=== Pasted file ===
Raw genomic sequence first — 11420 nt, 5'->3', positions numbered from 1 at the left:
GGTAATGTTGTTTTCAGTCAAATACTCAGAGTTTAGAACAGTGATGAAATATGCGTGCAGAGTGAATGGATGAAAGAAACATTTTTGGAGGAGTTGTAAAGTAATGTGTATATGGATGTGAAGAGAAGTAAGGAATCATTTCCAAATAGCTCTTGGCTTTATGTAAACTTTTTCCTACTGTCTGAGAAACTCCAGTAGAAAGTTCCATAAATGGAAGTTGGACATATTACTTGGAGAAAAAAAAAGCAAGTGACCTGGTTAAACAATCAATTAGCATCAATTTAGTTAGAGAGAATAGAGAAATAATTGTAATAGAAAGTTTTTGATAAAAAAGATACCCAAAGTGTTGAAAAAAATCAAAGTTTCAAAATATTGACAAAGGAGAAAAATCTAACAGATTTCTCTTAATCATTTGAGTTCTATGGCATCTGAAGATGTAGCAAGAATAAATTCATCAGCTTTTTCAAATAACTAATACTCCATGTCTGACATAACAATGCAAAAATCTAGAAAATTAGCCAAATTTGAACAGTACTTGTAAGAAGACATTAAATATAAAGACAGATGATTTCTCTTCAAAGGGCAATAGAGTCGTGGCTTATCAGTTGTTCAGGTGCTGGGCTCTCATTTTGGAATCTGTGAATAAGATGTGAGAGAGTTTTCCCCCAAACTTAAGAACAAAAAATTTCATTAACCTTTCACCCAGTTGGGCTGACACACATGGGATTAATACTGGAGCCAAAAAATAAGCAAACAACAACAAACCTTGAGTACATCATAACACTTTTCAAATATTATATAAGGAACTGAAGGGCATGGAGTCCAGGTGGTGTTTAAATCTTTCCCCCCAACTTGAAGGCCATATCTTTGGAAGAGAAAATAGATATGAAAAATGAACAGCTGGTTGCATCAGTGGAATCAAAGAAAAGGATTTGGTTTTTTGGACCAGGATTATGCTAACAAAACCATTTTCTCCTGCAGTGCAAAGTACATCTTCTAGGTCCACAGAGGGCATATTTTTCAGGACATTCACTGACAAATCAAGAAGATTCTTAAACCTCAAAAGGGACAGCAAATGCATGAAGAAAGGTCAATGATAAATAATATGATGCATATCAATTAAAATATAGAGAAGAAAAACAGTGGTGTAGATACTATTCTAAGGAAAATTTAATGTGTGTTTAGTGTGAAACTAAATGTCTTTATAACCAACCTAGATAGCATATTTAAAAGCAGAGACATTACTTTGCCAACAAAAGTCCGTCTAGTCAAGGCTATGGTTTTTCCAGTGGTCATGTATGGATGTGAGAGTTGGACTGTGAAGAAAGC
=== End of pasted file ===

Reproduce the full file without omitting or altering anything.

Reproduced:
Raw genomic sequence first — 11420 nt, 5'->3', positions numbered from 1 at the left:
GGTAATGTTGTTTTCAGTCAAATACTCAGAGTTTAGAACAGTGATGAAATATGCGTGCAGAGTGAATGGATGAAAGAAACATTTTTGGAGGAGTTGTAAAGTAATGTGTATATGGATGTGAAGAGAAGTAAGGAATCATTTCCAAATAGCTCTTGGCTTTATGTAAACTTTTTCCTACTGTCTGAGAAACTCCAGTAGAAAGTTCCATAAATGGAAGTTGGACATATTACTTGGAGAAAAAAAAAGCAAGTGACCTGGTTAAACAATCAATTAGCATCAATTTAGTTAGAGAGAATAGAGAAATAATTGTAATAGAAAGTTTTTGATAAAAAAGATACCCAAAGTGTTGAAAAAAATCAAAGTTTCAAAATATTGACAAAGGAGAAAAATCTAACAGATTTCTCTTAATCATTTGAGTTCTATGGCATCTGAAGATGTAGCAAGAATAAATTCATCAGCTTTTTCAAATAACTAATACTCCATGTCTGACATAACAATGCAAAAATCTAGAAAATTAGCCAAATTTGAACAGTACTTGTAAGAAGACATTAAATATAAAGACAGATGATTTCTCTTCAAAGGGCAATAGAGTCGTGGCTTATCAGTTGTTCAGGTGCTGGGCTCTCATTTTGGAATCTGTGAATAAGATGTGAGAGAGTTTTCCCCCAAACTTAAGAACAAAAAATTTCATTAACCTTTCACCCAGTTGGGCTGACACACATGGGATTAATACTGGAGCCAAAAAATAAGCAAACAACAACAAACCTTGAGTACATCATAACACTTTTCAAATATTATATAAGGAACTGAAGGGCATGGAGTCCAGGTGGTGTTTAAATCTTTCCCCCCAACTTGAAGGCCATATCTTTGGAAGAGAAAATAGATATGAAAAATGAACAGCTGGTTGCATCAGTGGAATCAAAGAAAAGGATTTGGTTTTTTGGACCAGGATTATGCTAACAAAACCATTTTCTCCTGCAGTGCAAAGTACATCTTCTAGGTCCACAGAGGGCATATTTTTCAGGACATTCACTGACAAATCAAGAAGATTCTTAAACCTCAAAAGGGACAGCAAATGCATGAAGAAAGGTCAATGATAAATAATATGATGCATATCAATTAAAATATAGAGAAGAAAAACAGTGGTGTAGATACTATTCTAAGGAAAATTTAATGTGTGTTTAGTGTGAAACTAAATGTCTTTATAACCAACCTAGATAGCATATTTAAAAGCAGAGACATTACTTTGCCAACAAAAGTCCGTCTAGTCAAGGCTATGGTTTTTCCAGTGGTCATGTATGGATGTGAGAGTTGGACTGTGAAGAAAGC